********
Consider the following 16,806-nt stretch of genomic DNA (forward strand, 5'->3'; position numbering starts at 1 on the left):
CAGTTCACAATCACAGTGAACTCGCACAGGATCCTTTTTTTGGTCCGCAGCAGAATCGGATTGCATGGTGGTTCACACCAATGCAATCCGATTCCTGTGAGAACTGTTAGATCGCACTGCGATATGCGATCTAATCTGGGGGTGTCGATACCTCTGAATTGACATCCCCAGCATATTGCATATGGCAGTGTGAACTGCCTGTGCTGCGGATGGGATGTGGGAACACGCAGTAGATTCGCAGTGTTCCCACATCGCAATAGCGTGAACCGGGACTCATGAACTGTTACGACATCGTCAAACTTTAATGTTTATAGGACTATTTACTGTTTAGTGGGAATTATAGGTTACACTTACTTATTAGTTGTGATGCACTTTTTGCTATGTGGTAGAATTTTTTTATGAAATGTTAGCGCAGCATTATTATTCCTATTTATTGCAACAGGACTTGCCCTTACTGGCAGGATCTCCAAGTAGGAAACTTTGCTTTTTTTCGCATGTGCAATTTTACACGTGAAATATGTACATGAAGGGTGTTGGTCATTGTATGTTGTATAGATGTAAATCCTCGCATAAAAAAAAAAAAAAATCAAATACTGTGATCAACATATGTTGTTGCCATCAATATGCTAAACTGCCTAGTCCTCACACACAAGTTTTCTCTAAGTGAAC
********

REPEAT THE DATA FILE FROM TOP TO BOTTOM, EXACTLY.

Consider the following 16,806-nt stretch of genomic DNA (forward strand, 5'->3'; position numbering starts at 1 on the left):
CAGTTCACAATCACAGTGAACTCGCACAGGATCCTTTTTTTGGTCCGCAGCAGAATCGGATTGCATGGTGGTTCACACCAATGCAATCCGATTCCTGTGAGAACTGTTAGATCGCACTGCGATATGCGATCTAATCTGGGGGTGTCGATACCTCTGAATTGACATCCCCAGCATATTGCATATGGCAGTGTGAACTGCCTGTGCTGCGGATGGGATGTGGGAACACGCAGTAGATTCGCAGTGTTCCCACATCGCAATAGCGTGAACCGGGACTCATGAACTGTTACGACATCGTCAAACTTTAATGTTTATAGGACTATTTACTGTTTAGTGGGAATTATAGGTTACACTTACTTATTAGTTGTGATGCACTTTTTGCTATGTGGTAGAATTTTTTTATGAAATGTTAGCGCAGCATTATTATTCCTATTTATTGCAACAGGACTTGCCCTTACTGGCAGGATCTCCAAGTAGGAAACTTTGCTTTTTTTCGCATGTGCAATTTTACACGTGAAATATGTACATGAAGGGTGTTGGTCATTGTATGTTGTATAGATGTAAATCCTCGCATAAAAAAAAAAAAAAATCAAATACTGTGATCAACATATGTTGTTGCCATCAATATGCTAAACTGCCTAGTCCTCACACACAAGTTTTCTCTAAGTGAAC